725. “Thanks A Lot,” Ernest Tubb. Songwriters: Eddie Miller, Don Sessions; #3 country; 1963. Ernest Tubb grew up in the rural, farming community of Crisp, Texas, which is now officially listed as a ghost town, and was obsessed with the music of Jimmie Rodgers. In the 1930s, he befriended Carrie Rodgers, Jimmie’s widow, and she became his first manager. He became a country music superstar in the early 1940s with the release of his signature song “Walking the Floor Over You.” Although publicly known for his genial personality, Tubb became a heavy drinker in the 1950s. He once showed up drunk at 4:30 in the morning at Nashville’s WSM radio station and shot a hole in the wall. Band members often had double duty of performing and then keeping Tubb from kicking glass out of car windows. The sarcastic, lost love number “Thanks a Lot” was a comeback hit for Tubb, his first Top Ten country single since 1958’s “Half a Mind.” Tubb’s stripped down version of Western swing gave “Thanks a Lot” a sense that he’d mend his broken heart with no enduring damaging. Tubb was famously known for displaying the back of his guitar at the end of his performances, which had “THANKS” spelled out in large block letters.
724. “Tossin’ and Turnin’,” Bobby Lewis. Songwriters: Ritchie Adams, Malou Rene; #1 pop/#1 R&B; 1961. It wasn’t an easy life for Bobby Lewis, who was raised in an orphanage until he was twelve and ran away from his foster home at fourteen. He worked in carnivals and was eventually recognized for his singing talent, joining the Leo Hines Orchestra. While performing at the Apollo in 1960, he visited Beltone Records and ended up recording “Tossin’ and Turnin’.” The lyrics describe a sleepless night from a man who doesn’t know where his woman is, but the music is a raucous party. Lewis returned to Top Ten in 1961 with the generally forgotten “One Track Mind.” Lewis is still alive and continued performing, despite being almost completely blind, until the early 2010s.
723. “I Want a Love I Can See,” The Temptations. Songwriter: Smokey Robinson; Did Not Chart; 1963. “I Want a Love I Can See” was released before The Temptations had made the pop charts. Their first hit was 1964’s “The Way You Do the Things You Do,” but this was the group’s first A-side/pushed single written and produced by Smokey Robinson. According to Temptation Otis Williams, Robinson would arrive at the studio “with all of the vocal and instrumental parts worked out on paper down to the last detail.” Smokey’s attention to craft resulted in the swooping harmony vocals and swaying horns on “I Want a Love I Can See.” This is the only Temptations number with baritone Paul Williams performing the lead vocals.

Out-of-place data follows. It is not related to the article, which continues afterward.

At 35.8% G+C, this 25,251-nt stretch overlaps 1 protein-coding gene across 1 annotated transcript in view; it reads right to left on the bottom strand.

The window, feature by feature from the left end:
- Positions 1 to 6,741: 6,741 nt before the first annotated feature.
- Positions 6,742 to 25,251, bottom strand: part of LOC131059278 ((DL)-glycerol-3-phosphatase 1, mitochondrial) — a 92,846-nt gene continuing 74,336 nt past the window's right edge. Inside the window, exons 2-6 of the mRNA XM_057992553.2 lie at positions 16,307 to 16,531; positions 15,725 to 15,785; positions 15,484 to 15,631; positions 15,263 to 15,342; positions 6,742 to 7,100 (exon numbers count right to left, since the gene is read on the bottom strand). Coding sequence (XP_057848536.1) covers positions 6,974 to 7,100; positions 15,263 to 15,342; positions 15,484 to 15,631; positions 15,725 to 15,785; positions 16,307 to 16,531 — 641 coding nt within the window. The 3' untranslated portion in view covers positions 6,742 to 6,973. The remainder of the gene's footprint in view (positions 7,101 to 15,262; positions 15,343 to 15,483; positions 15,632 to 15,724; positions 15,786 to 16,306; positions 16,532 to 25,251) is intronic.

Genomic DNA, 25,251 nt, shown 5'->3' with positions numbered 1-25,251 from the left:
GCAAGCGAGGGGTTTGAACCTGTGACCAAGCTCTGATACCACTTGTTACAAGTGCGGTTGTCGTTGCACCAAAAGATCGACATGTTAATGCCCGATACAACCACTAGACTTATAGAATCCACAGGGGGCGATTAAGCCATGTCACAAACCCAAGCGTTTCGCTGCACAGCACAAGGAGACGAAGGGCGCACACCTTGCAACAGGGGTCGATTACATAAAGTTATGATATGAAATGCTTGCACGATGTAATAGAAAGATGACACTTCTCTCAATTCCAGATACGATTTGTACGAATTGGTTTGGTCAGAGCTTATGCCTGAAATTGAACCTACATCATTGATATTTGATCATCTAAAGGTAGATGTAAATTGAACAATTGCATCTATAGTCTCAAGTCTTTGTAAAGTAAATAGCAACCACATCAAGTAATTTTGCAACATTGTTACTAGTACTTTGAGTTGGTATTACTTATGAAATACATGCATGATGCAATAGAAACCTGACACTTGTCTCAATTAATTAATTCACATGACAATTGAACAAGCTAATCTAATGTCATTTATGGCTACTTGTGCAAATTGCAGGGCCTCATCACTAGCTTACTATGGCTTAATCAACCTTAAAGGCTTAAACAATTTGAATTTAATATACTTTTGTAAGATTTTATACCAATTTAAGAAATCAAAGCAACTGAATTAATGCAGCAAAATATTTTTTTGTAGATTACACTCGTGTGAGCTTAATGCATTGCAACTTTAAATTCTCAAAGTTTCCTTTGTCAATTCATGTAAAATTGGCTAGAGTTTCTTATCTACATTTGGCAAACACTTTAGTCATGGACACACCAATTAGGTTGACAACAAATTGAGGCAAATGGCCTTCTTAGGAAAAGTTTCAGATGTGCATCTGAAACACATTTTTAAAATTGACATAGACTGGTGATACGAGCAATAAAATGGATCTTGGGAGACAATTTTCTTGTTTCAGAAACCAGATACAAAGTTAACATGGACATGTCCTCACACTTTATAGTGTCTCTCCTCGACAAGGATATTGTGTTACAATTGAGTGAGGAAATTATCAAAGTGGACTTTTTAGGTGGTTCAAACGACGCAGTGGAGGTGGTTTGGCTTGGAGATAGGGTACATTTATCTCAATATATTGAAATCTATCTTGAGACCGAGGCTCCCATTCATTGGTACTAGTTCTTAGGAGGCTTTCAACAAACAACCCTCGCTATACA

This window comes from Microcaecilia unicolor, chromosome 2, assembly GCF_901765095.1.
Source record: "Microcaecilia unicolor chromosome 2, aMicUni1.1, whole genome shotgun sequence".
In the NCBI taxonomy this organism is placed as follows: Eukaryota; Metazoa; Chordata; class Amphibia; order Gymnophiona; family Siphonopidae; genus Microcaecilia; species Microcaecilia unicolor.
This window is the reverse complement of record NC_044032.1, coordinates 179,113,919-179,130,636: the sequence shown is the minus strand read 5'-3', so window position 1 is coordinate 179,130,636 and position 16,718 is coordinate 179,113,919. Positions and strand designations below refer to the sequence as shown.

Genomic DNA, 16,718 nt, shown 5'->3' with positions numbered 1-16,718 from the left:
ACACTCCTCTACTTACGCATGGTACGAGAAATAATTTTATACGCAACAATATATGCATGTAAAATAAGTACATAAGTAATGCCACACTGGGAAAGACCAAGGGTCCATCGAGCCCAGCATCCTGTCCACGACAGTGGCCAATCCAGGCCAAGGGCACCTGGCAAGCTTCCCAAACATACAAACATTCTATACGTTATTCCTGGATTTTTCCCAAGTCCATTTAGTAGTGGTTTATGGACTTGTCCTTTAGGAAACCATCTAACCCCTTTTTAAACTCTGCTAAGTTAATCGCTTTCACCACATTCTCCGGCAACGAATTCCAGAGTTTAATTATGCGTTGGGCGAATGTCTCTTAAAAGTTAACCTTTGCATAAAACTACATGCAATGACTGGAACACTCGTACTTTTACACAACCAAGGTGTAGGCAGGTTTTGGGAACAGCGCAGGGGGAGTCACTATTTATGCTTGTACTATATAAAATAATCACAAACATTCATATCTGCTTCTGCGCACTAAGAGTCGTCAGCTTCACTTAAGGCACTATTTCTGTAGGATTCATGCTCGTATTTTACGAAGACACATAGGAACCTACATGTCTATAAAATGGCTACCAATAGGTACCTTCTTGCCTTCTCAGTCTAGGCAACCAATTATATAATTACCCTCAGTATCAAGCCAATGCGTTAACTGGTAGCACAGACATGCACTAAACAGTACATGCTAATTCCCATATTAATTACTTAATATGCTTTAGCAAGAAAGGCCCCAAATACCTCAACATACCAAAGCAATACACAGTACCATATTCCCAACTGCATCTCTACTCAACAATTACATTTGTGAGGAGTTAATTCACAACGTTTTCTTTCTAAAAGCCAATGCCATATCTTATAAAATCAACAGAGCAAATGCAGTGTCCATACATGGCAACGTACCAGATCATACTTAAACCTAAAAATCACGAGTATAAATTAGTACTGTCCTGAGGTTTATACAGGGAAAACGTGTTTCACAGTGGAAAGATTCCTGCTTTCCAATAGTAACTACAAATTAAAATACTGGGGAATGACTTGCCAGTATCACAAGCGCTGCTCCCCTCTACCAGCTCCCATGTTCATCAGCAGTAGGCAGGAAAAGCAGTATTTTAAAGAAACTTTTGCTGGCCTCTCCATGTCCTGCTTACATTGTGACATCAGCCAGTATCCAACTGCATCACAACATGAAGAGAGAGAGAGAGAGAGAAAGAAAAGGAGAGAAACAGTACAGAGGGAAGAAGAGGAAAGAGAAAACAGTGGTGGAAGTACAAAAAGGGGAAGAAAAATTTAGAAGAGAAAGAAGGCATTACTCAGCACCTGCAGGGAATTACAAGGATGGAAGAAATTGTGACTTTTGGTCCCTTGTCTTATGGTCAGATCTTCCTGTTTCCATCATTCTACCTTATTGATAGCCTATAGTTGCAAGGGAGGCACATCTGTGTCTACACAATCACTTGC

722. “Rhythm of the Rain,” The Cascades. Songwriter: John Claude Gummoe; #3; 1962. The Cascades evolved out of band started by Navy personnel in 1960. However, it was primarily studio musicians who performed on “Rhythm of the Rain,” their sole hit, including Glen Campbell on guitar. John Gummoe, “”The lyrics began while I was serving in the U.S. Navy. I was standing a mid watch on the bridge while we were underway to Japan. We were sailing up in the north pacific and it was raining heavily and the seas were tossing. The title came to me first and I liked the ‘ring’ of it, the way it flowed, and that night I wrote down most of the lyrics. It was like the rain was talking.” Pitter patter, pitter patter.
721. “You’ll Lose a Good Thing,” Barbara Lynn. Songwriters: Huey P Meaux, Barbara Lynn Ozen; #8 pop/#1 R&B; 1962. Before she was “The Empress of Gulf Coast Soul,” a pre-teen Barbara Lynn saw Elvis Presley perform on television and decided to give up piano lessons and start playing guitar. Inspired by a high school romantic spat, the slow blues number “You’ll Lose a Good Thing” showed a sense of maturity and confidence of a much more experienced performer. Lynn never replicated the success she had from her first single, but rearranging the theme for her 1964 release “Oh! Baby (We Got a Good Thing Goin’)” was a profitable decision. Lynn, “Mick Jagger called me at my manager’s office. He said, ‘I’m here to collaborate with your manager and ask you if it’s alright with you for us to record your song ‘Oh Baby (We Got a Good Thing Going).’ I told him, ‘You have my full permission!’”